Having a robust dataset of farm NMBs has clearly been critical for validating the positive change in nutrient efficiency and progress toward meeting watershed TMDL goals. Capturing nutrient conservation accomplishments can answer regulatory demands, but it is also highly useful to the farms that use their annual NMBs to determine their individual farm goals. Farmers have consistently reported the following benefits from completing annual whole-farm NMBs:

  • The NMB captures the overall results of management practices, and reflects the degree of nutrient efficiency in the balance numbers and milk exports.
  • Trends are illustrated, so the impacts of management changes, such as reduced feed protein levels, are reflected in a reduced N balance.
  • A feedback loop is created between NMB report results and management decisions: the tracking process required to complete a NMB causes feed and forage production changes to be considered in light of their potential impacts on the farm’s nutrient efficiency, which is then captured in the NMB report. This adaptive management process has been highly effective in implementing positive change.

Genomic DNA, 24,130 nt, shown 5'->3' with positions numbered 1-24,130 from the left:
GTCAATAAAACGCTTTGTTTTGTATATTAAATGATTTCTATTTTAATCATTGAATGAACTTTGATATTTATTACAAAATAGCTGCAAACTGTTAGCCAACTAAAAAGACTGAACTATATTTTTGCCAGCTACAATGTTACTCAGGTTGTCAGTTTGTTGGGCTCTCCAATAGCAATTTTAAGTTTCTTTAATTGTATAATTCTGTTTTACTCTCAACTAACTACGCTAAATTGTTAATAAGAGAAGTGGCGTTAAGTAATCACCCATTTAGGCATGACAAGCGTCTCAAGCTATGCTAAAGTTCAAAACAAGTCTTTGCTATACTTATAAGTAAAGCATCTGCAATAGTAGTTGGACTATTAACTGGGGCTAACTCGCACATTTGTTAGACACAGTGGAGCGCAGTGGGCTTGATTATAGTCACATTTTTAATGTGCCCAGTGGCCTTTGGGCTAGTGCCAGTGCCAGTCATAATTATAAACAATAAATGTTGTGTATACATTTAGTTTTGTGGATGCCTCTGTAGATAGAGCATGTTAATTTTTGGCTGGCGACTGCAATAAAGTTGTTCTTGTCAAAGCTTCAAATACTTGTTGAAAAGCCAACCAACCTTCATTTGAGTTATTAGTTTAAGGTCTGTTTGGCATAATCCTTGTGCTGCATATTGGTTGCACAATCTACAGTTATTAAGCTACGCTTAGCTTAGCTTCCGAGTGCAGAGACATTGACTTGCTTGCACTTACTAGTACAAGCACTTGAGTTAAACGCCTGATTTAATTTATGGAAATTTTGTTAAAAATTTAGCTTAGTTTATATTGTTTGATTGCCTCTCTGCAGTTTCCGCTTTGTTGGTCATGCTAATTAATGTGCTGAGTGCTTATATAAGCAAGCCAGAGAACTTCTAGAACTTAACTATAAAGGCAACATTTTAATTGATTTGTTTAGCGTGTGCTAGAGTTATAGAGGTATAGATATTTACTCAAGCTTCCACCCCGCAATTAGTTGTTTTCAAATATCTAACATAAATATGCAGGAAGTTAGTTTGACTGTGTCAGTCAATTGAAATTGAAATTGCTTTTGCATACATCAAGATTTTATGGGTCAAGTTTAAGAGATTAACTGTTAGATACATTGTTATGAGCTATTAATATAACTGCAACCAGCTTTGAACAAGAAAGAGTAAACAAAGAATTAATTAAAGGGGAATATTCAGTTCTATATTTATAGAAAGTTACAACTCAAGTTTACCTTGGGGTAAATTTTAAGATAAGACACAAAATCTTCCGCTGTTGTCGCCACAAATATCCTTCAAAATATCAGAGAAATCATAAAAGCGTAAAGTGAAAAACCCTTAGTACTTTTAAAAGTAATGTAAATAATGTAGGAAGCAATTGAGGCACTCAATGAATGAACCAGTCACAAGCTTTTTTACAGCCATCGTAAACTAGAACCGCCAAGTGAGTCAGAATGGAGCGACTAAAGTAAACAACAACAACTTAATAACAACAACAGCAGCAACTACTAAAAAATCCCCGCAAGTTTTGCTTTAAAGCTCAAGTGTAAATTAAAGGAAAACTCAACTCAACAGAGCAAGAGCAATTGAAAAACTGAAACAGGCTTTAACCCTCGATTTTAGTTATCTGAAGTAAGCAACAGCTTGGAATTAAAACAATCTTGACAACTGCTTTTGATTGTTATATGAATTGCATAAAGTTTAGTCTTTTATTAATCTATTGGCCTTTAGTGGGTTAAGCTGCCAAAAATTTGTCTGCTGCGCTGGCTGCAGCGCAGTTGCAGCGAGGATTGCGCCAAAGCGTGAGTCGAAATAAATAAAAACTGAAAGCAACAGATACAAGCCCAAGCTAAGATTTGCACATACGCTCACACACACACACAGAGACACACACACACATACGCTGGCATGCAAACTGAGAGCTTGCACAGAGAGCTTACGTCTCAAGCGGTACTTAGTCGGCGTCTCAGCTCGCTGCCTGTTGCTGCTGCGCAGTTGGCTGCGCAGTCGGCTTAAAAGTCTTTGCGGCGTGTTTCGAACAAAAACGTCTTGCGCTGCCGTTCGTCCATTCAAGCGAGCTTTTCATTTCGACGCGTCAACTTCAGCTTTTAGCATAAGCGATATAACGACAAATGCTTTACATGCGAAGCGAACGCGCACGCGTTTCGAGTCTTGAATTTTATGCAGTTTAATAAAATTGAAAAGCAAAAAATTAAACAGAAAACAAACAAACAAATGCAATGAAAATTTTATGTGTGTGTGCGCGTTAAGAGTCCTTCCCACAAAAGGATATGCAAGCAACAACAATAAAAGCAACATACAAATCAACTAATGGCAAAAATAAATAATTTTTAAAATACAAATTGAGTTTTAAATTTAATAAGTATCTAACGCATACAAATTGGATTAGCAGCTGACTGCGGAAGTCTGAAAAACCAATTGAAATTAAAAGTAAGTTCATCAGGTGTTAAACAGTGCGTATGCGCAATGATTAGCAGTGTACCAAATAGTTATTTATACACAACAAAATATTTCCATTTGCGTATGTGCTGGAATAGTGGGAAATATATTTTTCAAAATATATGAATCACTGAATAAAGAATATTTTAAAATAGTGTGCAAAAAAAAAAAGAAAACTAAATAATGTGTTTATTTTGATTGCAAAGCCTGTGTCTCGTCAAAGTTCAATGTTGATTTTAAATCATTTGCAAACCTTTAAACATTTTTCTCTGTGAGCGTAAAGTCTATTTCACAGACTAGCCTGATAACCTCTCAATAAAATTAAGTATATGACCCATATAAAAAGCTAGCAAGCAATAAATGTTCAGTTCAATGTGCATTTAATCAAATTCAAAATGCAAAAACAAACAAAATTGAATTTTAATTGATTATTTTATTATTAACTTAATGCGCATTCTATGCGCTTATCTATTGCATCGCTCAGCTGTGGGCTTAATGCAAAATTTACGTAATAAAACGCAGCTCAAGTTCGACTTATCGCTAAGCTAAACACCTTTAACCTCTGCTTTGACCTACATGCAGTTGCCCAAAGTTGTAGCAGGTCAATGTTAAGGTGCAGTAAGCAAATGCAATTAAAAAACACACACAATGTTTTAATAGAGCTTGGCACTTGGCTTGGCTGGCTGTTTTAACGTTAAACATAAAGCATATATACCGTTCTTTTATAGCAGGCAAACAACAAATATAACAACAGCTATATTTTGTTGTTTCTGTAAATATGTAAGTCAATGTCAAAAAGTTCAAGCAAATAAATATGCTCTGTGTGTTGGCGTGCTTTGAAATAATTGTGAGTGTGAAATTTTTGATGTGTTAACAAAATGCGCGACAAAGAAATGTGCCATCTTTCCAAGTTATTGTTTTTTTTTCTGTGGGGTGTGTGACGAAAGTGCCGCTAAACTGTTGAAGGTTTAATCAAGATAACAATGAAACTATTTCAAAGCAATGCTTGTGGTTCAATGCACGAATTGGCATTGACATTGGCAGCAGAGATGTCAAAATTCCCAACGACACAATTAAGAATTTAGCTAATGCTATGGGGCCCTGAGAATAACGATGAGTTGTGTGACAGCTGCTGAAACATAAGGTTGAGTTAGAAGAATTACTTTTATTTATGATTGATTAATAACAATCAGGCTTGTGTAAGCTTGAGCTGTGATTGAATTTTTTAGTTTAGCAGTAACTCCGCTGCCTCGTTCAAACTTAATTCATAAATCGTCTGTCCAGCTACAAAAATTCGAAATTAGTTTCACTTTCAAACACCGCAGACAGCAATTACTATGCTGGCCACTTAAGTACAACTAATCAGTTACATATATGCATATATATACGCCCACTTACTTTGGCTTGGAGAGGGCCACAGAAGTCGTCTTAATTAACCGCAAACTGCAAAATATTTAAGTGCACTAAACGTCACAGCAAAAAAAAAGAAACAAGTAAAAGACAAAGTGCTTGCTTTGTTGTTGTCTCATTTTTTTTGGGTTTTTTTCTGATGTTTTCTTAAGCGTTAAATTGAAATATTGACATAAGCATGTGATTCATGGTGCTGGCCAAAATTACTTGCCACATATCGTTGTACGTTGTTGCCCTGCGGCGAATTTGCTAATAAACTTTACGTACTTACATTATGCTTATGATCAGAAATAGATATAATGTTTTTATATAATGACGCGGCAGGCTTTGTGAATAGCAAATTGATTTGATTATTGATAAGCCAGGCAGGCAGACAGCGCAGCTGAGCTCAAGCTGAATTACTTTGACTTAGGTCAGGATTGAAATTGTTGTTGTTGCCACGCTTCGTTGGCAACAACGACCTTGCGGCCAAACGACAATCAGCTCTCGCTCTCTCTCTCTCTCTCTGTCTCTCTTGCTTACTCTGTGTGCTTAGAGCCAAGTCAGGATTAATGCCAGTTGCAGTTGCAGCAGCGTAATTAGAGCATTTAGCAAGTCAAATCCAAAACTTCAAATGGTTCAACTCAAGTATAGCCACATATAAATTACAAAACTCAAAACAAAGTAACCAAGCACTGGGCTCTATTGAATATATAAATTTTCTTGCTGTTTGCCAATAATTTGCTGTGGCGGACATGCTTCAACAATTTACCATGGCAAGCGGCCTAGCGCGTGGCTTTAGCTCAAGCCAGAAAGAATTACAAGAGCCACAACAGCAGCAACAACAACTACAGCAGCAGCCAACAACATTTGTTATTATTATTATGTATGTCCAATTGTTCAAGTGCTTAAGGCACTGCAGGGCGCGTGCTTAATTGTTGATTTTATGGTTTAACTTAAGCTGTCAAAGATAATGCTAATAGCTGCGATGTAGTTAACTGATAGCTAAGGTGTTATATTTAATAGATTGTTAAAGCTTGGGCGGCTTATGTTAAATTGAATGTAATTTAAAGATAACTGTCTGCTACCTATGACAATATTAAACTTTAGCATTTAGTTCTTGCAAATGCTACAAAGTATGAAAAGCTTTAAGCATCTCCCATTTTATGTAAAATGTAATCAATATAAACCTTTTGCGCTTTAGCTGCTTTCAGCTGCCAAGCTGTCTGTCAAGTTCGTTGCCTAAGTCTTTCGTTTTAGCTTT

• The impacts of manure and fertilizer management practices on soil levels of P and K are reflected in homegrown forages and quantified in the NMB diagnostics. This information is useful to both crop and feed management.
  • The NMB results, and their position compared to the green box, give farmers an indication on their progress towards nutrient efficiency goals, and validate results of management decisions.

The authors of the NMB trend study reported a need for a larger dataset that will better represent the nutrient balance status of New York farms. The current dataset shows that nutrient efficiency can improve over time, and illustrates the impressive progress already made by farmers. However, a larger number of farms would provide a more robust dataset to compare the nutrient conservation progress of farms to the nutrient reductions expected by regulatory entities.